Different doses and preparations of MHT may have differing effect sizes on bone health. Data regarding the efficacy of low-dose oestrogens and transdermal oestrogens are scarce. A small 2019 Chinese study of 123 women in early menopause comparing half dose of CEE (0.3 mg) with the standard dose (0.625 mg) combined with progesterone found that, although half dose CEE increased overall BMD and decreased bone turnover markers, standard MHT dose was more efficacious in increasing BMD at the lumbar spine.22 The Million Women Study showed that oral oestrogen was associated with a greater decreased fracture risk than transdermal oestrogen (hazard ration [HR], 0.60; 95% CI, 0.53–0.68 vs HR, 0.76; 95% CI, 0.65–0.86; p=0.04).23 The meta-analysis suggested that oestradiol use was associated with a greater decrease in total fracture risk than CEE (p=0.01).22 Although small trials have shown that intravaginal oestrogen improves BMD, fracture data are lacking.24,25 Intravaginal oestrogen is not recommended for bone health.

MHT may have synergistic effects with calcium and vitamin D on bone health. In the calcium plus vitamin D arm of the WHI study (16,089 participants), women receiving MHT (either oestrogen alone or oestrogen–progestogen) and calcium plus vitamin D had a lower risk of hip fracture compared with women taking calcium plus vitamin D but not MHT (HR, 0.58; 95% CI, 0.37–0.93 vs HR, 1.15; 95% CI, 0.81–1.61; p for interaction, 0.07).26-28 However, within the group of women taking MHT, there is no direct available comparison between those who did and did not receive calcium plus vitamin D.16

Do oestrogen-alone and oestrogen–progestogen therapies benefit all postmenopausal women or only those at highest risk of fracture?

The WHI study population was unusually healthy from a bone perspective; hip fracture rates in the placebo group were about 50% lower than expected for an age-matched cohort.21 Nonetheless, a reduction in all fracture types was observed in both study arms. BMD was only measured in 5.7% of participants, and this subgroup was not thought to be representative of the cohort overall. Thus, the capacity of the WHI to assess who best to target for fracture prevention (women with low BMD and osteoporosis or osteopenia, women with other clinical risk factors for fracture, or all postmenopausal women) is limited.

In the oestrogen-alone arm, ‘the effect of CEE on hip and total fractures was remarkably consistent, almost irrespective of individual characteristics’.29 A summary fracture risk score (including age, current smoking status, body mass index and previous fracture, but not BMD) was calculated. There was significant interaction between this score and total fracture risk reduction, such that those with the highest fracture risk score had the greatest reduction in total fracture risk (high risk: HR, 0.66; moderate risk: HR, 0.68; lowest risk: HR, 0.86; p for interaction, 0.04). A similar but nonsignificant trend was observed for risk of hip fracture specifically. Total hip BMD was measured at baseline in 938 women: 5.7% had a T-score less than –2.5 and 38.7% had a T-score between –1 and –2.5. Within this small group, total fracture risk reduction with CEE was insignificant (49 fractures with CEE vs 64 with placebo; HR, 0.77), and no significant interaction of fracture risk reduction with BMD was observed (osteoporotic group: HR, 0.83; osteopenic group: HR, 0.83; women with normal BMD: HR, 0.99; p for interaction, 0.17).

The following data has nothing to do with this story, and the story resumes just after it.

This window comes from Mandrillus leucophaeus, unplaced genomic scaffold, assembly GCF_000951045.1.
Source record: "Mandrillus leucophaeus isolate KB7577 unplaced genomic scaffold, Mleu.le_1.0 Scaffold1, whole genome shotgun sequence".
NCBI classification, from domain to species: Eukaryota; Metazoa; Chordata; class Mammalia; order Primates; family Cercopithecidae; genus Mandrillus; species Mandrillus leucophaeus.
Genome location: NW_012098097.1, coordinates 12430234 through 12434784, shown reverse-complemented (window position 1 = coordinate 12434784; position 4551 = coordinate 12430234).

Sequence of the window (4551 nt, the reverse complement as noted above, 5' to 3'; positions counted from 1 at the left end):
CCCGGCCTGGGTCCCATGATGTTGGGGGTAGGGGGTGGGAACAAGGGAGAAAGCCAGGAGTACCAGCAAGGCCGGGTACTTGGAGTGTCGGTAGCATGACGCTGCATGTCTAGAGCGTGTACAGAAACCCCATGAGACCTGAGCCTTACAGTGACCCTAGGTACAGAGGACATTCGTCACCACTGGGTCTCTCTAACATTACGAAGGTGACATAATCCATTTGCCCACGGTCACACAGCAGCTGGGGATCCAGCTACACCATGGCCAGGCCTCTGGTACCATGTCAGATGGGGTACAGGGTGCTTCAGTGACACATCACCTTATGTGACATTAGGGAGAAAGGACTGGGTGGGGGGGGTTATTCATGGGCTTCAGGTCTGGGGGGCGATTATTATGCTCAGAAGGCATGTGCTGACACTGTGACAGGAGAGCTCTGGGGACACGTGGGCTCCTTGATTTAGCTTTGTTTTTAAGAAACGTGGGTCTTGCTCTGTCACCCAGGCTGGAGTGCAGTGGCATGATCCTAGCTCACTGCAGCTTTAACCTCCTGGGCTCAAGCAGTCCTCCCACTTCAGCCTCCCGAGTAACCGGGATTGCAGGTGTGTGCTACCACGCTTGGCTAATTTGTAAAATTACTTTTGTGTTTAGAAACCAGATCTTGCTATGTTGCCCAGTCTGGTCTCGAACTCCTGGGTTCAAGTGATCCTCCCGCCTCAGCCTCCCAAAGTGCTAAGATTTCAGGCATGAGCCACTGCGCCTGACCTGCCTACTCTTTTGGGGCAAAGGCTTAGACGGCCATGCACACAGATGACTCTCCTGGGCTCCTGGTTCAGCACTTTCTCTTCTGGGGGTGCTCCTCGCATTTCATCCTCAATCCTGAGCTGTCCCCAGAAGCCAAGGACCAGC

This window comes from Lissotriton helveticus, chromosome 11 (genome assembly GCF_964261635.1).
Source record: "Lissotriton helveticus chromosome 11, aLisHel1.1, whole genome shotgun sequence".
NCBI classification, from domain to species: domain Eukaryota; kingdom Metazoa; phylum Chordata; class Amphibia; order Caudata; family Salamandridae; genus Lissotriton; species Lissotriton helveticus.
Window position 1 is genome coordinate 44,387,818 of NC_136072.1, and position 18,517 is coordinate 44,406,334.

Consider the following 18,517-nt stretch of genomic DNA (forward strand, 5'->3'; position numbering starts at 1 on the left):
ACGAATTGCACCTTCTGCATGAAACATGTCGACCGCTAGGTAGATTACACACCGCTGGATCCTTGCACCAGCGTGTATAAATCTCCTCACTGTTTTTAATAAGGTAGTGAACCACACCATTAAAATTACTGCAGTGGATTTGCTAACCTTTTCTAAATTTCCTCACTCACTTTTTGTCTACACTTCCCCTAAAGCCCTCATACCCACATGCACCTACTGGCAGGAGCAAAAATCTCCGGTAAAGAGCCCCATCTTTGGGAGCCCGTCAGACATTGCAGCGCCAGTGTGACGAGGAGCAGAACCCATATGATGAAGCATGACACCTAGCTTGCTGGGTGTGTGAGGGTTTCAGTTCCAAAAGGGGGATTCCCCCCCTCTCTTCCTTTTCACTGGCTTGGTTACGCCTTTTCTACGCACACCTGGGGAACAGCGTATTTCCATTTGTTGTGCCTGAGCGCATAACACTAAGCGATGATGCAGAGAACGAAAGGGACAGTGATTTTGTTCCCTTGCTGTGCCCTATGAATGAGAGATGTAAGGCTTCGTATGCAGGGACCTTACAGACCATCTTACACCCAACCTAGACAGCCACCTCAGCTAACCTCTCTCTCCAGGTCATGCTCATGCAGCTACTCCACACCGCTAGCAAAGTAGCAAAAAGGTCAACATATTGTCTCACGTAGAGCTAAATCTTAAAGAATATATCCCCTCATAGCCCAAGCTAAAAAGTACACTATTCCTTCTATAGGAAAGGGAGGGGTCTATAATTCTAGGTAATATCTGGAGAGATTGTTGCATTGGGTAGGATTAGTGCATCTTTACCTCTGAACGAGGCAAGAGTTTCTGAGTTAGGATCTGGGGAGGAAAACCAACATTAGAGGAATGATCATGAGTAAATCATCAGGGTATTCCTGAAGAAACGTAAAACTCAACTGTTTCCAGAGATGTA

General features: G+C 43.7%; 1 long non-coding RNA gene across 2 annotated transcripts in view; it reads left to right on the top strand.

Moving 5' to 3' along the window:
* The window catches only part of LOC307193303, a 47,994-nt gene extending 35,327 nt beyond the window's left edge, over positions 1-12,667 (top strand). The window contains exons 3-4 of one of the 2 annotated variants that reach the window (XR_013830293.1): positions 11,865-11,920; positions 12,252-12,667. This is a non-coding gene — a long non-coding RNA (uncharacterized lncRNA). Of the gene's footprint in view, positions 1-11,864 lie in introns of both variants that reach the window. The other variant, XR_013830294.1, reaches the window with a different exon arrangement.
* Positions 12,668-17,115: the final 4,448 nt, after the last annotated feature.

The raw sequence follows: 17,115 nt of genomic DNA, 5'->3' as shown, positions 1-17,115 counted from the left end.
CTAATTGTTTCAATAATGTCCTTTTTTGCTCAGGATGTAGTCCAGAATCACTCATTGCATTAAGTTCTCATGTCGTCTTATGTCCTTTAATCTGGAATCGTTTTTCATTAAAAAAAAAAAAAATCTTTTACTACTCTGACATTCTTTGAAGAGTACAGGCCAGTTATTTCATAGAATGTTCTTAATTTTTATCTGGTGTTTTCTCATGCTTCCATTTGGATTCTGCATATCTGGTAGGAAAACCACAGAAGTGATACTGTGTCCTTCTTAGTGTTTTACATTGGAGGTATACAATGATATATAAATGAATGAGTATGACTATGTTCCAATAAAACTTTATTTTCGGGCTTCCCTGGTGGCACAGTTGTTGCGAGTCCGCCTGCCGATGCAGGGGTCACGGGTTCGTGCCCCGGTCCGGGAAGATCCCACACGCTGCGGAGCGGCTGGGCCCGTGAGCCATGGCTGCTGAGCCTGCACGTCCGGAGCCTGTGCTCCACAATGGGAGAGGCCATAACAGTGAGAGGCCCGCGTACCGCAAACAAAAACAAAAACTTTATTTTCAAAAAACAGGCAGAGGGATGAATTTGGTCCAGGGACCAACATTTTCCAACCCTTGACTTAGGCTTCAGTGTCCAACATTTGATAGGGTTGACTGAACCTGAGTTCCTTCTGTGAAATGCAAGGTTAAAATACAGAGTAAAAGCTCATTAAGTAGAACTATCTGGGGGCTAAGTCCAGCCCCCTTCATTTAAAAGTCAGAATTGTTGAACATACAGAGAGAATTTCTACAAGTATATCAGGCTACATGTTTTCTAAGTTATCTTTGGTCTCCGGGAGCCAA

In the combined oestrogen–progesterone arm, similar but not identical analyses were performed. Reduction in risk of hip fracture was observed regardless of baseline characteristics, with the single exception that reduction in hip fracture risk was only observed in women with a daily calcium intake greater than 1200 mg.30 No interaction was seen between the summary fracture risk score and either hip fracture or total fracture risk reduction. Total hip BMD was measured in 1024 women, and women with a T-score less than –3.0 were excluded from participation. The risk reduction for all fractures in women with a T-score less than –2.5 was 0.53 (with a CI crossing 1; no formal p value was presented), compared with 0.87 in the group with BMD greater than –2.5 (p for interaction of fracture reduction with BMD, 0.15). It is unclear how many women overall had a T-score less than –2.5, and the fracture numbers were small (e.g. 11 fractures with combined oestrogen–progesterone vs 22 with placebo in the low BMD group).30

In 2022, a post hoc combined analysis of 25,389 postmenopausal women aged 50 to 79 years enrolled in the two WHI trials was performed to determine if the antifracture efficacy of MHT differed by baseline falls and fracture risk. Compared with placebo, MHT was associated with a significantly reduced risk of any clinical fracture (HR, 0.72; 95% CI, 0.65–0.78), major osteoporotic fracture (clinical spine, hip, forearm or humerus) (HR, 0.60; 95% CI, 0.53–0.69) and hip fracture (HR, 0.66; 95% CI, 0.45–0.96), regardless of baseline fracture risk and falls risk.31 In extracting meaning from these results, even if the relative risk reduction is the same across the population, the absolute reduction in fractures will be greatest in the group with the highest fracture rate.